Integrity and Confidentiality.
There is no need to analyze this point, to be honest. It simply goes without saying.
The organizations must take reasonable measures to protect against data breaches and unlawful processing.
Focus on the Individuals’ Rights
There is quite a range of individuals’ rights that have to be covered by the software owner to claim that the app is GDPR compliant.
These are screenshots from Duolingo and Moodle websites that describe data subject rights.
These are just two ways to list the number of individuals’ rights that has to be obliged.3
Among the most interesting points here we’d like to highlight are the right to be forgotten and the right to object to the processing of certain types.
The first one is the dream for a little star named Barbra Streisand. You might have heard of the Streisand effect. The more you try to hide something, the more Internet is inclined to see that. Not the case here.
Users have the right to have all the information about their studying to be deleted by the processor under the new Regulation.
Had Beyonce used her unflattering picture her publicist was trying to delete as information provided to the GDPR-compliant E-Learning provider, it would have gone forever. Hopefully.
If a user is tired of the app sending him/her the marketing emails, he/she may object to that, and it would be GDPR violation of his rights to send them some more after the object is expressed.
This is just a few things that app owners should keep a close eye on.
How Big of a Deal Is GDPR (Google and Facebook are fined $9.3 billion)
If you still think that GDPR is some document that doesn’t affect you as a startupper, you might be wrong.
Even if you are targeting US users, and only a small portion of your potential users are EU citizens, you have to follow the regulation. Otherwise, you will never show the profit for your company as you will only work to cover the fines for the European Union.
How big could these fines be? You might feel yourself like a loser in a monopoly game at some point.
It actually reminds of an old Louis CK monologue where he described such a loss to his then-9-year-old daughter.
“OK, so here’s what’s going to happen now, OK? All your property, everything you have, all your railroads, your houses, all your money – that’s mine now. You gotta give it all to me. Give it to me, that’s right. And no–no, you can’t play anymore, see, because even though you’re giving me all of that, it doesn’t even touch how much you owe me. It doesn’t even touch it, baby. You’re going down hard. It’s really bad. All you’ve been working for, all day, I’m going to take it now and I’m going to use it to destroy your sister.”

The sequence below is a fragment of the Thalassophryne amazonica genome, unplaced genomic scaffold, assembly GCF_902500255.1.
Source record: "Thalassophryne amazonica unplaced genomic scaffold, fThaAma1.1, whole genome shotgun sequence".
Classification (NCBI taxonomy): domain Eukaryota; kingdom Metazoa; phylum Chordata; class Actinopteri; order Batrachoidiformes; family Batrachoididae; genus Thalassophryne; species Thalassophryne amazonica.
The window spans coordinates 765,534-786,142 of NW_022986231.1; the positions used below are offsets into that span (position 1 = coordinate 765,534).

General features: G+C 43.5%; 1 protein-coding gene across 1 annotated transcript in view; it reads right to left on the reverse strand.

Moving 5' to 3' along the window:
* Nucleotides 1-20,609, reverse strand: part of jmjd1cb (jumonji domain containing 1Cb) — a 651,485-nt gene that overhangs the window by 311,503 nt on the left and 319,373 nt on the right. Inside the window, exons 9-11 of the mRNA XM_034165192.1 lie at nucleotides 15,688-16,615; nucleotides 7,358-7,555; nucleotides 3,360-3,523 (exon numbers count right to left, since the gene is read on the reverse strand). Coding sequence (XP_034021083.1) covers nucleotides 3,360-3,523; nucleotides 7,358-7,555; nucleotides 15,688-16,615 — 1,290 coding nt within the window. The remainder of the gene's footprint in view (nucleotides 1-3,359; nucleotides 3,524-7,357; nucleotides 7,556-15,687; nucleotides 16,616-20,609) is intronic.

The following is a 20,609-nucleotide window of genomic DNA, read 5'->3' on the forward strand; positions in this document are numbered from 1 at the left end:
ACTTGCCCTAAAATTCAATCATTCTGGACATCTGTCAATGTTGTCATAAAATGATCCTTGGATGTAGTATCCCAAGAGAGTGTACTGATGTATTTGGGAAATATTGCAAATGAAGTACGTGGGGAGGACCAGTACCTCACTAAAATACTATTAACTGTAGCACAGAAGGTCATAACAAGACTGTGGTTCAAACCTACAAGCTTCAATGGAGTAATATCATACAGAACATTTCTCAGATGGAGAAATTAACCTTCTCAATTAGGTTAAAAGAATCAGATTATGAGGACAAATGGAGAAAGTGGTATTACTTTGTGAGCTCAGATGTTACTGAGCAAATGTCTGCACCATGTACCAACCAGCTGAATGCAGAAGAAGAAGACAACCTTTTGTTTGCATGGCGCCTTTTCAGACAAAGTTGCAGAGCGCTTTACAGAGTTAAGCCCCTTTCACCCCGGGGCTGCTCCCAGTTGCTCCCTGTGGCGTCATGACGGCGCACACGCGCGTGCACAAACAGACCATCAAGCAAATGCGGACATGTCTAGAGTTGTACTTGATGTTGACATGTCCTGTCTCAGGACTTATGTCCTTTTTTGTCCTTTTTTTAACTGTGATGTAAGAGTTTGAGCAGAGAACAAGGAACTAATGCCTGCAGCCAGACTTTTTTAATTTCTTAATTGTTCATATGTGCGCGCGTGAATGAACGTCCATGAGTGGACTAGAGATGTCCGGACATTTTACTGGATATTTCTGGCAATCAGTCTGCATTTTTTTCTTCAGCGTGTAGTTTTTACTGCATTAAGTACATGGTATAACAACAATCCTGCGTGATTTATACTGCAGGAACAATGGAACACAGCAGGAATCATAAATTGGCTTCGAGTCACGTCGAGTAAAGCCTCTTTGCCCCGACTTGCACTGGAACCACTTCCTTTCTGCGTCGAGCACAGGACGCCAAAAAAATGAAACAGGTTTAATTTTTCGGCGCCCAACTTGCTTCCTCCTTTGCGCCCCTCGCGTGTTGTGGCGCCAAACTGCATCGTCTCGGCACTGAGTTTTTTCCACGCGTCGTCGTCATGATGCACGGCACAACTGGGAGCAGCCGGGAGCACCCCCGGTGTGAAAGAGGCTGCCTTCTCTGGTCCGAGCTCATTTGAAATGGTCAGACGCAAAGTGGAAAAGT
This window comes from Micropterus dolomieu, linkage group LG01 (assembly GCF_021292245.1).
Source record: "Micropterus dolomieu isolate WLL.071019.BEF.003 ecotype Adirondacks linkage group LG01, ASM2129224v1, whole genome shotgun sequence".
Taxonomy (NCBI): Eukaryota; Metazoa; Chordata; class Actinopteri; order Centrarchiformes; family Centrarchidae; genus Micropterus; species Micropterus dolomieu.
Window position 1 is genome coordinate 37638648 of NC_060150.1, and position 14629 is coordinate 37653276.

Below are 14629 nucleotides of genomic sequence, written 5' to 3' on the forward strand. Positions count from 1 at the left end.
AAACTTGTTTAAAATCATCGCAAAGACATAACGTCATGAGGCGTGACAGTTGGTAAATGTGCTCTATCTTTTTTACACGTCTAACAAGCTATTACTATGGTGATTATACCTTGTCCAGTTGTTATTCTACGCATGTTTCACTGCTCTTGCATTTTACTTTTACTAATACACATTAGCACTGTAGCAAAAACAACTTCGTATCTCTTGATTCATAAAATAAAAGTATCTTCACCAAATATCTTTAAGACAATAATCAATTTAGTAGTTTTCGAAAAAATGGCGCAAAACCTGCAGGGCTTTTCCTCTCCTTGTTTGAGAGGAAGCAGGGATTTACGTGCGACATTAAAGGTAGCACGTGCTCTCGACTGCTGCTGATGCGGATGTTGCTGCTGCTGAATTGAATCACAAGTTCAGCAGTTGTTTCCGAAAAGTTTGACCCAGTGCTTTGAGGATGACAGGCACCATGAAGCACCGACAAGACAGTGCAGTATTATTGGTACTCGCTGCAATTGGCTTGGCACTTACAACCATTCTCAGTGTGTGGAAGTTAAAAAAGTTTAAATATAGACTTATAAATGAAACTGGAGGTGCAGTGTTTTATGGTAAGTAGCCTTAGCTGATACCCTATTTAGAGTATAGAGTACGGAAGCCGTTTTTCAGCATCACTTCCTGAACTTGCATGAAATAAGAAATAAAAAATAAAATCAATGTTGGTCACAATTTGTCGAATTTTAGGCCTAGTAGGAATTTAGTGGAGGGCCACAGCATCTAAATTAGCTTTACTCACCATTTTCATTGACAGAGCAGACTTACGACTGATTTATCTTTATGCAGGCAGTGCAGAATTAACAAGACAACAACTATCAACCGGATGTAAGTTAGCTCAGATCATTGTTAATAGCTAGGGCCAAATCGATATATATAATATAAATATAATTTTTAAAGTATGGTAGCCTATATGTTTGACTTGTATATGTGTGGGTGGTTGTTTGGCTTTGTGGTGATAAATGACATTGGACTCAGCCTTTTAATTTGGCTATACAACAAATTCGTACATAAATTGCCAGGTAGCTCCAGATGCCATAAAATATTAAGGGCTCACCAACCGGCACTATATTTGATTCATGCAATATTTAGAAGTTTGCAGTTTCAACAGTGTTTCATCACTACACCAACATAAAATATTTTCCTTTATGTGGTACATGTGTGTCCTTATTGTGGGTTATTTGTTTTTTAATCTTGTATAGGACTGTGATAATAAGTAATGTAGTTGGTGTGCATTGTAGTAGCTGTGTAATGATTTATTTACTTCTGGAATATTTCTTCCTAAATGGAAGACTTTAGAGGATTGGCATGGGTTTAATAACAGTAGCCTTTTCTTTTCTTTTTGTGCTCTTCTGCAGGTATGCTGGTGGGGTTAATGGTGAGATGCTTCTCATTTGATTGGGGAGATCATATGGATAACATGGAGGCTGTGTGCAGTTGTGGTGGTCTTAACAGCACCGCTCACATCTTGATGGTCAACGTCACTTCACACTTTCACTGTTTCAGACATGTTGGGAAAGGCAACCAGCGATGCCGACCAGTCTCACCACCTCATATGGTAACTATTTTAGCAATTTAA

We are talking billions of dollars in fines. Google, Facebook faced $9.3 billion in fines just days after rules came in force.
The way Facebook-owned Instagram and WhatsApp is a no-no for the European Union. Plenty of violations were on Google’s side - Alphabet - the Google-owned company is liable for $4.88 billion in fines.
Is these figures don’t frighten you, it is hard to blame you, as it is hard to even imagine this pile of money.
If you won’t take GDPR seriously, you’ll get bankrupt pretty soon.
Among the main changes GDPR brought us are:
- Data collection minimization and purpose limitations
- User consent obligations
- Mandatory data breach notifications
- Closer attention to the expanded set of individuals’ rights
If you are planning on starting your own mobile app in the educational sector (or already have one), you should prioritize user privacy pretty high.
Following all the standards might be quite complex.
Careless attitude towards the private data of users is now very punishable not by just reducing the potential cost of your company and costing it the reputation, but also financially - in the form of fines.
This is definitely not a thing to forget while putting your mobile app on market. BTW, if you need some help with building an E-Learning mobile app, contact us here.